EYESHENZHEN  /   Opinion

How to raise the next Steve Jobs

Writer: Miss Do-Good  | Editor: Jane Chen  | From:  | Updated: 2019-04-22

It's not easy being a kid today, no matter whether you are in China or in the U.S. Children are facing shifting curricula requirements, a strong focus on standardized test results, piles of homework, and a seemingly never-ending quest for achievements in everything from academics to sports. Last night I noticed my 9-year-old son was working through the same test paper of a science subject at least four times. “Why are you doing the same test paper again and again?” I could not help questioning it. The answer was that if you could not get full marks of the test paper, your punishment was to copy the paper at least five times. If it were me, I would do it but dislike science from then on.

My son told me he had to do typing homework over the weekend. Typing homework is an assignment of his information science class. Children are ordered to type the same paragraph again and again until they get a qualified typing speed. I did the typing homework instead and asked my son to go out and play. Having fun is more important than typing speed. I bet the AI can do the typing job in their times.

Why in the age of robots, schools are teaching our children to be redundant?

In the future, if you want a job, you must be unlike a machine as much as possible: creative, critical and socially skilled. Our schools were designed to produce the workforce required by 19th-century factories. Shenzhen, one of the most open, innovative cities in China, should do something to change it.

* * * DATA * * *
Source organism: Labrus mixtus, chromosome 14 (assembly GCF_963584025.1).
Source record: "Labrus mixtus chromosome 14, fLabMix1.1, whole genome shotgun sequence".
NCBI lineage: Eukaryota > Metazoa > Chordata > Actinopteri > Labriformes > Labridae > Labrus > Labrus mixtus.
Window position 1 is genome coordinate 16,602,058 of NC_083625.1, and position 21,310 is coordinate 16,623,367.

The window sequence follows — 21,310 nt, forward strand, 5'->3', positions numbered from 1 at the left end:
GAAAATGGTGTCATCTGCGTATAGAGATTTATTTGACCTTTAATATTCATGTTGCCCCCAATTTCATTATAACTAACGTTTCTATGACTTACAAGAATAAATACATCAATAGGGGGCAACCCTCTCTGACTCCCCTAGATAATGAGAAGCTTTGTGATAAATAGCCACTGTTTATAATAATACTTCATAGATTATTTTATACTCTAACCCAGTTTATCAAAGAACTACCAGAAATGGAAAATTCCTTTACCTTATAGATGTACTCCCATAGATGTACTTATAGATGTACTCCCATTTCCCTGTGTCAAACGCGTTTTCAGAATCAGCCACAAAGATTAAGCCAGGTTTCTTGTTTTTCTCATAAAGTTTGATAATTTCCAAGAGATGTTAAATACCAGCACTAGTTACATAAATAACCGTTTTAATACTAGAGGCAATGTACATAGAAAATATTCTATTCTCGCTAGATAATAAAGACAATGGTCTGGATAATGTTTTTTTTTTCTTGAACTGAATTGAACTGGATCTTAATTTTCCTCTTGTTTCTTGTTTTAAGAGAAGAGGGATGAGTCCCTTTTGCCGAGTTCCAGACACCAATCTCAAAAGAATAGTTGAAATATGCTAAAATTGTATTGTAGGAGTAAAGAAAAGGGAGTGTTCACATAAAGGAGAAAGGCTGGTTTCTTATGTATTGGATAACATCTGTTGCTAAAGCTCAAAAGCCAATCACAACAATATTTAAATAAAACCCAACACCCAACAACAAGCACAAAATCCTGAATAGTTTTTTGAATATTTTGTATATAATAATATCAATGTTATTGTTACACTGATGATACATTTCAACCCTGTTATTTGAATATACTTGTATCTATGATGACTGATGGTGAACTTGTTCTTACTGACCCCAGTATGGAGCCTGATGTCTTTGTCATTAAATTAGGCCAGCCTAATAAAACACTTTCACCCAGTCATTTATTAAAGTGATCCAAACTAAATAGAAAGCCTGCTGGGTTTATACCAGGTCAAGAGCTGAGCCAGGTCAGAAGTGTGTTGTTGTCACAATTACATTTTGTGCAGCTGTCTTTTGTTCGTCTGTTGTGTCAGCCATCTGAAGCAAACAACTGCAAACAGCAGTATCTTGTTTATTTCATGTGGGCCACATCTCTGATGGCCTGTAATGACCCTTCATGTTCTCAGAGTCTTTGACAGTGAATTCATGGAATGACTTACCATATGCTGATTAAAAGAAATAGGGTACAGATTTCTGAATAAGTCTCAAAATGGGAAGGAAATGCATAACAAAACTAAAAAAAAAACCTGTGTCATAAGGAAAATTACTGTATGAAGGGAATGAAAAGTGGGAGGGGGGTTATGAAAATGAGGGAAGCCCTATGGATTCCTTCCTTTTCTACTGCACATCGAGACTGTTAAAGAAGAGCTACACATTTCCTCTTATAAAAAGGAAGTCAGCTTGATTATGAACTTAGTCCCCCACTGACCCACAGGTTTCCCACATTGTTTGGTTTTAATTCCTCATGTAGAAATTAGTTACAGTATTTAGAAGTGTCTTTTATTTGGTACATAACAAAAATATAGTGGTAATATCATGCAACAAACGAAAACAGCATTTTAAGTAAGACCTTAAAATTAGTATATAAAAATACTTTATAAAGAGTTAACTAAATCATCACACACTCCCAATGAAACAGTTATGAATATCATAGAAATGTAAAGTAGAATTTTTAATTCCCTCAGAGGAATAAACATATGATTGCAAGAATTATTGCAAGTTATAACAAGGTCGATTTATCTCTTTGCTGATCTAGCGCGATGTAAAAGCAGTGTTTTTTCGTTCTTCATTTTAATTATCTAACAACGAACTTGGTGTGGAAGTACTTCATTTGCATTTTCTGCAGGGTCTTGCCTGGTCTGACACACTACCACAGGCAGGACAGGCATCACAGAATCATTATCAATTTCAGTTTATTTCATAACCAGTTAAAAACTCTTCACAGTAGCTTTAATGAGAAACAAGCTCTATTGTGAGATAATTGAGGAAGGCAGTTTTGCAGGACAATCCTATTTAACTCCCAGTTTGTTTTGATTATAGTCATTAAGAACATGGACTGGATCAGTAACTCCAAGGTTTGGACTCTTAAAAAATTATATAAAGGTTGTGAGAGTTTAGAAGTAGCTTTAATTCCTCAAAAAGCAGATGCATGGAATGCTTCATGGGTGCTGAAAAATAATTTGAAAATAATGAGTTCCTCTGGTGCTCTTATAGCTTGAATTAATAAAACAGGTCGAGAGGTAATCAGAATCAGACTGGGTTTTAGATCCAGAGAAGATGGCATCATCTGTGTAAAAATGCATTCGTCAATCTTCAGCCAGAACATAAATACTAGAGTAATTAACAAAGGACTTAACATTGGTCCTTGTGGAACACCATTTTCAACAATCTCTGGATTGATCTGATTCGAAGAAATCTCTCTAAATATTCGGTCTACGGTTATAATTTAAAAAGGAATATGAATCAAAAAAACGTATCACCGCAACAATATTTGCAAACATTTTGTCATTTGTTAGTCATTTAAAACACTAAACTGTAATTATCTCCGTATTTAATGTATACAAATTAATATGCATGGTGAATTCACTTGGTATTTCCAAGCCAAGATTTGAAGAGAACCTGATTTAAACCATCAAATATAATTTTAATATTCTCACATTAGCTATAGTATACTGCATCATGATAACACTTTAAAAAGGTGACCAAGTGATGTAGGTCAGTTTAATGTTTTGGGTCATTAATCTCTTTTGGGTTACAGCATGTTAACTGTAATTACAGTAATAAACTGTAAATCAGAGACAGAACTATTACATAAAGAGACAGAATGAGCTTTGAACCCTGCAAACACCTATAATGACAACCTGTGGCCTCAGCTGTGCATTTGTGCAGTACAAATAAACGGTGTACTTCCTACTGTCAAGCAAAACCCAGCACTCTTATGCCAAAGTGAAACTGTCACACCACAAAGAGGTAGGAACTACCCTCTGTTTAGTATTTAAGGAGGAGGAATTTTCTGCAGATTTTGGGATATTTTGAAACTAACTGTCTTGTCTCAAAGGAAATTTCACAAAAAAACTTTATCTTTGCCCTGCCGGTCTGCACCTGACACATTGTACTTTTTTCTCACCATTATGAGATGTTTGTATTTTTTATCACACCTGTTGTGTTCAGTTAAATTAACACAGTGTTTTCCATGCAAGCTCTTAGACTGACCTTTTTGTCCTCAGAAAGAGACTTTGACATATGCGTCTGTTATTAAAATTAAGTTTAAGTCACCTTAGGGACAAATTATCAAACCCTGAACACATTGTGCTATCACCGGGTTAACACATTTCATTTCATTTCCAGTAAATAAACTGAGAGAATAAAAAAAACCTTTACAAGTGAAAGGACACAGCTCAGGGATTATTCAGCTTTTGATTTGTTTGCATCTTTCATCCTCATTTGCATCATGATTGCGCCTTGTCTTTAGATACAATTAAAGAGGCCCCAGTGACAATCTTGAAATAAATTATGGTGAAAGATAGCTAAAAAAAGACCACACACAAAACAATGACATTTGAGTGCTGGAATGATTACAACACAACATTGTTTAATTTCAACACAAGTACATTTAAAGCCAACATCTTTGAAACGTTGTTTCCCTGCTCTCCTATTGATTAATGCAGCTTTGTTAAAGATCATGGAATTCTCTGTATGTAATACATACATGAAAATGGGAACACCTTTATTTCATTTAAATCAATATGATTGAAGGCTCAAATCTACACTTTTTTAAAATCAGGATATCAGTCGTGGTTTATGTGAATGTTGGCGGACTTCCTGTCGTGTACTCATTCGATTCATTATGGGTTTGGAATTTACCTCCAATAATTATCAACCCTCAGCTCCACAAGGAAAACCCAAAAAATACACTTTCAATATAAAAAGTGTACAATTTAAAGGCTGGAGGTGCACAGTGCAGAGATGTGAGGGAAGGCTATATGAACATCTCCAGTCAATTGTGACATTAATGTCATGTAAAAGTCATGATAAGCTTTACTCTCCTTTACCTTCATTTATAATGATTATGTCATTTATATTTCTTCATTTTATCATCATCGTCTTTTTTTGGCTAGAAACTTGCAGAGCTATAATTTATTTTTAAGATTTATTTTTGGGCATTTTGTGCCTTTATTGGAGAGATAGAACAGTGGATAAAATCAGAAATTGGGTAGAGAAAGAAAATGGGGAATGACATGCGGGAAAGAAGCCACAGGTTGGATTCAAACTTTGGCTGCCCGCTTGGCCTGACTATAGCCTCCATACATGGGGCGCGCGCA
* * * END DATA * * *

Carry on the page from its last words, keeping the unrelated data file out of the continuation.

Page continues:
Definitely there is no single system for teaching children well, but the best ones should have this in common: They open up a rich world that children can explore in their own ways, developing their interest with help rather than indoctrination. There are many things that can be done, such as reducing teachers’ routine tasks and enabling teachers to give the children more individual help, some adjustments in educational evaluation criteria and more investment in creative museums. However, a journey of a thousand miles begins with a single step.

I took my son to the U.S. this Spring Festival. We drove from San Francisco to Los Angeles. Since there were only two of us on the journey, the targeted spots were museums, playgrounds and startup workshops. Within 13 days, we visited eight technology museums and three creative museums. For the first time, my son did a genetic experiment, which was set in a detective story to find out the thief by genetic experiment. The experiment was instructed one-to-one by the staff of the museum. For the first time, my son observed a body and organs’ specimens carefully because it is exhibited in a room that was decorated in a very child-friendly way. The entrance ticket costs no more than US$20.

Now, do you know why I have to fly to the U.S.? In fact, the distance from Shenzhen to Silicon Valley is much less than the cross-Pacific Ocean flight. Education is one short cut.

(With previous work experience in the United States, the author now works in Shenzhen and has studied the innovation policies for some time.)